2. Scheme of Arrangement with the Court’s approval.
  3. Demerger and voluntary winding up.
  • Demerger by the way of agreement:

The agreement is entered between the promoters, resulting the principal company transfers its properties, liabilities and issues to the resultant company, immediately before demerger. 

  • Demerger under Scheme of Arrangement:

The scheme of arrangement is based on the powers conferred to a company in its Memorandum. The same procedure of acquisition can be followed for the demerger. The Scheme requires approval by Tribunal. The Scheme of arrangement is a vital document in the process of demerger, it binds all the stakeholders of the company. 

The Supreme Court in Miheer H. Mafatlal v. Mafatlal Industries Ltd, the Court laid down the following principles:

  1. The Statutory provisions should be complied with.
  2. The class who attended the meeting must fairly represent all the stakeholders and they should act in the bona fide manner.
  3. The arrangement should reasonable.
  4. The Scheme should not be contrary to public interest or any other law.

Application in Tribunal

A demerger can be completed by the process of making an application to the Tribunal and by orders issued by the Judge. The application must be filled in the prescribed format along with:

  1. Affidavit of the Promoters;
  2. MOU and AOA;
  3. List of Shareholders and Creditors;
  4. Board Resolution approving the Scheme;
  5. Scheme of Arrangement; and 
  6. Draft notice of the meeting.

For this purpose a notice should be sent to the inter.

Relevant Indian Laws

The word ‘demerger’ has not been mentioned in the Companies Act, 2012. But an explanation to Sec 230(1) of the Act gives arrangement for the recognition of the company’s share capital by:

  • Consolidation of shares of different classes;
  • Division of the shares of different classes; or both

The term ‘demerger’ has been defined under Section 2(19AA) of the Income Tax Act, 1961. In the Companies Act demerger can be understood in terms of transfer according to scheme of arrangement given under sections 391 to 394 of the Companies Act 1956:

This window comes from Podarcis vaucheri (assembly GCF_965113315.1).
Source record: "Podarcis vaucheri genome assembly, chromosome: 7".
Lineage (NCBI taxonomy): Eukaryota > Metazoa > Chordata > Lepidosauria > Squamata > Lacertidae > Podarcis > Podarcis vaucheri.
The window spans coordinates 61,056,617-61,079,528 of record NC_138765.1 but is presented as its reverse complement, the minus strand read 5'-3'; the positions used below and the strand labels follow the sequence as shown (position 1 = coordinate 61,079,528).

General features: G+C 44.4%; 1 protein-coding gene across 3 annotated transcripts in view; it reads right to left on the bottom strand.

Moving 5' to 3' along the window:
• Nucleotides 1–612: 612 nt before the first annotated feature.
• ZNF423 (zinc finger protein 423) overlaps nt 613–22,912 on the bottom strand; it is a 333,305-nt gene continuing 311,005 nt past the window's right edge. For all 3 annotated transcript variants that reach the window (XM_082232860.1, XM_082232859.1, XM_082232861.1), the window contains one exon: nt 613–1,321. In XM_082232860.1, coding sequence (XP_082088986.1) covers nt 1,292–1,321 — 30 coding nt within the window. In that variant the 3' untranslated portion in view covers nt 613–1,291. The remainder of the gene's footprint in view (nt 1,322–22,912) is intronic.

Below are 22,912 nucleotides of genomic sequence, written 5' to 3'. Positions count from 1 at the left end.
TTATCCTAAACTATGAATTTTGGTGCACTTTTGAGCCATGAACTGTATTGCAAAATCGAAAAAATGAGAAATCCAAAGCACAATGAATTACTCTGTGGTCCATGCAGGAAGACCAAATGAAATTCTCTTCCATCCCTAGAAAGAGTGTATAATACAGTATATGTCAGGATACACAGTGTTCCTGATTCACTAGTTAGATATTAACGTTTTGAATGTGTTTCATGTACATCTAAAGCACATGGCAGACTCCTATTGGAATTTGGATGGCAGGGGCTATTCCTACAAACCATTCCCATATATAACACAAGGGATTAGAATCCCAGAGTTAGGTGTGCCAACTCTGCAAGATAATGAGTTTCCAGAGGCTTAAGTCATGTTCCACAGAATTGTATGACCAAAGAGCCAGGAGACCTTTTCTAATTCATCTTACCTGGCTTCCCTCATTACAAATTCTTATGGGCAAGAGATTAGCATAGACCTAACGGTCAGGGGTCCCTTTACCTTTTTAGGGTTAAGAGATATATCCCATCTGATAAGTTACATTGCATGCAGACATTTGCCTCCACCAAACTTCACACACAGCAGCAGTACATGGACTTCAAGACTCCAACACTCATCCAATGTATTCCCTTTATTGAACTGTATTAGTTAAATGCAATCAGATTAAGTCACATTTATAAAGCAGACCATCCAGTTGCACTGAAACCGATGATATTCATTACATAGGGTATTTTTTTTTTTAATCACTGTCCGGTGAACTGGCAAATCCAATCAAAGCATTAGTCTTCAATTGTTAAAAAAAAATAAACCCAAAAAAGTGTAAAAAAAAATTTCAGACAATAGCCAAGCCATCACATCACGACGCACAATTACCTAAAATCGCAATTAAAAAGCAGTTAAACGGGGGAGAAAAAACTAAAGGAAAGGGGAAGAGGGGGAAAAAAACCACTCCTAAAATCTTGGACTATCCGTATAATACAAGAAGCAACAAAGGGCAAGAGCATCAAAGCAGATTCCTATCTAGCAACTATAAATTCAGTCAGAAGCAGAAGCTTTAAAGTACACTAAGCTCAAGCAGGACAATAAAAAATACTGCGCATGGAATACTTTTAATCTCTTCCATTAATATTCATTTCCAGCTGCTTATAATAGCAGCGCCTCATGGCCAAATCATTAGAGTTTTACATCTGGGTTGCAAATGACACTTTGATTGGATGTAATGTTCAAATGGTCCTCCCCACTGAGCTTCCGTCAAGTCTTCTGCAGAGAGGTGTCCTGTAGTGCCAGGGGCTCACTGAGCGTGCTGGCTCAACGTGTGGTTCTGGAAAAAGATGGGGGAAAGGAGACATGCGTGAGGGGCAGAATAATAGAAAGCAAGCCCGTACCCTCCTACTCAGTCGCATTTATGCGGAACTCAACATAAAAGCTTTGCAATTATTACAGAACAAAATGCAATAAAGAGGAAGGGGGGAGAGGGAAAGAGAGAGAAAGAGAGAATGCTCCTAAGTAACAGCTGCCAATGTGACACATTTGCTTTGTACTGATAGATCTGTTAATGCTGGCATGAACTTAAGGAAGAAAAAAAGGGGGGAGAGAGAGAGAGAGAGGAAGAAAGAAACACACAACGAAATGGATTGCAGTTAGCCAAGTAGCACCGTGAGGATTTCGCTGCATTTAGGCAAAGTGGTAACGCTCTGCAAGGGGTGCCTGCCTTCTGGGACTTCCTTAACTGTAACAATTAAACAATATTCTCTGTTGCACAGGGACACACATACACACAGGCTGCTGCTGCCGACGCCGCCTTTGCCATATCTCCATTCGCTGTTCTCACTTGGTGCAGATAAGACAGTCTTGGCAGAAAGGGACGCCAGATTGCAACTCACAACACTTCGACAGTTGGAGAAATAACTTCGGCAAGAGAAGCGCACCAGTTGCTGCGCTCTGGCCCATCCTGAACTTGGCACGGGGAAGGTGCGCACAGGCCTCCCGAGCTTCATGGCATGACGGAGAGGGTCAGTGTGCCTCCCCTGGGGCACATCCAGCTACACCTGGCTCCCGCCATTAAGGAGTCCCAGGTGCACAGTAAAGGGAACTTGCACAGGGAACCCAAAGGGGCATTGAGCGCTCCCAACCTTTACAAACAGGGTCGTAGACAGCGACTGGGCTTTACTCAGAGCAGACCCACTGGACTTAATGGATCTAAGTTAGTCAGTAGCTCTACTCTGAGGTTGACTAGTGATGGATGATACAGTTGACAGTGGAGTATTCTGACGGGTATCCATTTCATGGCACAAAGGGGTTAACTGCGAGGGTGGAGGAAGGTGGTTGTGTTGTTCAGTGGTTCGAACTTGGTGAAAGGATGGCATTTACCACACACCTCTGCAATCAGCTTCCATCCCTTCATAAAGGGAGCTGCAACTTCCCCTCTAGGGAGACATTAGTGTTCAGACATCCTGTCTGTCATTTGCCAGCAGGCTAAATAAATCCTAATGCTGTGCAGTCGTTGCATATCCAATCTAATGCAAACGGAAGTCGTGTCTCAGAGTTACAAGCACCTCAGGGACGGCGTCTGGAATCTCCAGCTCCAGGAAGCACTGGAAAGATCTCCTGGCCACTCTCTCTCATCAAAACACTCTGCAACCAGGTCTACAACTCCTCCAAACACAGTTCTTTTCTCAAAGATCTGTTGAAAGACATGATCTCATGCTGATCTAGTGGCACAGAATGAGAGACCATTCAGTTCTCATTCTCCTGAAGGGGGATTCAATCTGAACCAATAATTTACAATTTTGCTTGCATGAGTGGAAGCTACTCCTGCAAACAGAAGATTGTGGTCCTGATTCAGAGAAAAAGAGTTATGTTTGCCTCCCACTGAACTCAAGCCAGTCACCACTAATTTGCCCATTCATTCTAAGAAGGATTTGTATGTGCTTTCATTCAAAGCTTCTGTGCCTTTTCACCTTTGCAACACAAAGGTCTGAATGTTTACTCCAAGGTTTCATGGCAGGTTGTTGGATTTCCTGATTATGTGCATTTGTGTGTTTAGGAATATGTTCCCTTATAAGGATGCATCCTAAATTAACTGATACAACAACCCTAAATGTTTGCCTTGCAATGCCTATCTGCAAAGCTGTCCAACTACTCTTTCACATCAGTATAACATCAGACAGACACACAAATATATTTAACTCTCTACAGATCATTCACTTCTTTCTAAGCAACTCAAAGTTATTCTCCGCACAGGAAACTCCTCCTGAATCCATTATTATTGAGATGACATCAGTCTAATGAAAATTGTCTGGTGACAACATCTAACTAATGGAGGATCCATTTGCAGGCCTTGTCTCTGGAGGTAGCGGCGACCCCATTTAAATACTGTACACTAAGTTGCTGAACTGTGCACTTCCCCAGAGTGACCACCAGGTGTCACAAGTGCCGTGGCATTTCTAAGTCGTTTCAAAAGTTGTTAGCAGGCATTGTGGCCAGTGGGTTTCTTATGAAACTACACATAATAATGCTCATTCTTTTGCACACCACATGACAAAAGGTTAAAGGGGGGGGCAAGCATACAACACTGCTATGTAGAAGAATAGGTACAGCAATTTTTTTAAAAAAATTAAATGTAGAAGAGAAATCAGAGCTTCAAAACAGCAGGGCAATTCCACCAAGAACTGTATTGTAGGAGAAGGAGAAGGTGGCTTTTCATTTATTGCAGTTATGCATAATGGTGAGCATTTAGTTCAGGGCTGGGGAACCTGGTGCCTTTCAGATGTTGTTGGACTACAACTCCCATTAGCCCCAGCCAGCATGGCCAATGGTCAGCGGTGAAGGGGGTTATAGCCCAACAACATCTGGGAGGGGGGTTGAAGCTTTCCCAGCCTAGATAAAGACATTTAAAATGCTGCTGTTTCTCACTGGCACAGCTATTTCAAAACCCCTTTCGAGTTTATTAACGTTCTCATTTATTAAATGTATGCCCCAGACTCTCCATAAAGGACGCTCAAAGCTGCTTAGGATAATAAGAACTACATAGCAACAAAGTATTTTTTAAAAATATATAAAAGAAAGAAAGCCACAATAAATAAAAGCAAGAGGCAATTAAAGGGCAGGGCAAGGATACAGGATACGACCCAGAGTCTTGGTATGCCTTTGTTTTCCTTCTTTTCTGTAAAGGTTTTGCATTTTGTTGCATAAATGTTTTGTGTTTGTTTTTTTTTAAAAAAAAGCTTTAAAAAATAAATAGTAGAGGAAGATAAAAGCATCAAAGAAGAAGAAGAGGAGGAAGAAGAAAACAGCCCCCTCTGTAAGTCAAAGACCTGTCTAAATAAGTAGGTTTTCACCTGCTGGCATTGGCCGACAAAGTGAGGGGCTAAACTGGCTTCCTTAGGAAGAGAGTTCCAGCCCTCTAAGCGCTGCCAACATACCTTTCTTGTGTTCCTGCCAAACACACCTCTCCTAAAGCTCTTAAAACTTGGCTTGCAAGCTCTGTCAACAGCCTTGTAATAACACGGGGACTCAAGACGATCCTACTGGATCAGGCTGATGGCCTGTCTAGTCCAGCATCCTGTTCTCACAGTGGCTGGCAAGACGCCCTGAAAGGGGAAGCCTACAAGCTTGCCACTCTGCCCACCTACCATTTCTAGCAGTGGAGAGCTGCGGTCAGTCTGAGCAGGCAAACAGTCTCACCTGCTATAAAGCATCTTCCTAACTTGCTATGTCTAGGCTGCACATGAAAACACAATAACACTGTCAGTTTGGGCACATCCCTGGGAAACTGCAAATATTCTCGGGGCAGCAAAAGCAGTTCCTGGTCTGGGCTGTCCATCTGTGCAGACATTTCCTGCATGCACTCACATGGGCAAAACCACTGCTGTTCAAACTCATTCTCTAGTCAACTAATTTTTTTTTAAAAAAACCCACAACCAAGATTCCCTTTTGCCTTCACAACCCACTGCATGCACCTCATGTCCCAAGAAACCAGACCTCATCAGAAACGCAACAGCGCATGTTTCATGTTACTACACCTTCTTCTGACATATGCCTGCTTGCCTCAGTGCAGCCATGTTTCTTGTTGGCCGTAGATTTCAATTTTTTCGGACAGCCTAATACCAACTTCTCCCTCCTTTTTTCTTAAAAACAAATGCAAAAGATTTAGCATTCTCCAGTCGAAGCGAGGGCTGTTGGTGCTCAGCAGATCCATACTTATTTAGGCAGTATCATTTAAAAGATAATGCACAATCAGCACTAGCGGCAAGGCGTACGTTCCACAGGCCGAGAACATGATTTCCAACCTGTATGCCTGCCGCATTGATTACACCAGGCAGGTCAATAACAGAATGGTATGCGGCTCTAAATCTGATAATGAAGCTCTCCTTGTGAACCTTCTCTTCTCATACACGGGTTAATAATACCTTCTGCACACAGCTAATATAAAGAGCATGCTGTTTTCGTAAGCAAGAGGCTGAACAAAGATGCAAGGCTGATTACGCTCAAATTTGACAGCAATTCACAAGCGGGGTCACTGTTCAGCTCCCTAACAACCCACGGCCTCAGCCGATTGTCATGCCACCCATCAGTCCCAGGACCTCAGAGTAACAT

• By the virtue of demerger, all the property of the undertaking would be transferred by the demerged company, becomes the property of the resultant company.
  • By the way of demerger, all the liabilities of the undertaking would be transferred to the resultant company.
  • After demerger the properties and liabilities of the undertaking would be transferred to the demerged company.
  •  The resultant company would issue shares to its shareholder on proportionate basis.
  • Shareholders having not less than 3/4th in value of the shares in demerged company, becomes the shareholder of the demerged company, by the way of demerged.

Case study: Wipro Demerger

Wipro is one of the largest IT services in India has approved the demerger o non-IT business. After the announcement of the demerger, shares of the company’s share soared 4 per cent and traded in the first 50 share Nifty benchmark. In Wipro’s demerger 3 units would be hived off – Wipro Consumer Care and Lighting, Wipro Infrastructure Engineering and Medical Diagnostic Product and Service business. These companies would be a separate unlisted company called Wipro Enterprises. WIPRO would still contribute 86 per cent of revenue and still remains a publicly listed company. The shareholders have three options:

  1. Receive a share of Wipro Enterprises for 5 shares of Wipro Ltd;
  2. The shareholders can redeem one preference share in Wipro Enterprises at seven percent for five shares of Wipro Ltd.
  3. Lastly, the shareholder shall exchange one share of Wipro Ltd held by the founder for every 1.65 shares in Wipro Enterprises. 

The USB has predicted that most of the institutional shareholders would prefer for the third option. The Chief Financial Officer of Wipro Mr. Suresh Senapaty expected to increase in profits due to the separation of non- IT businesses. Now the demerger would helps to concentrate on IT business which would help to accelerate investment and capitalization.


Demerger would enable companies to strengthen their shareholders value and it also increase investment and focus more on core business. The relevant provisions of demergers are the Companies Act, Income Tax Act, SEBI, Stamp duties. The demerger should have a clear motive and it should keep the welfare of the shareholders in mind. Demergers have been proved successful in many cases and many stakeholders have benefited. Example Reliance Industries Ltd’s demerger in August 2005. Shareholders of the reliance industries benefited in many ways like, now the shareholders of the company directly participate in the affairs of the company and unlock great value and the shareholders would also receive separate shares in the new entities.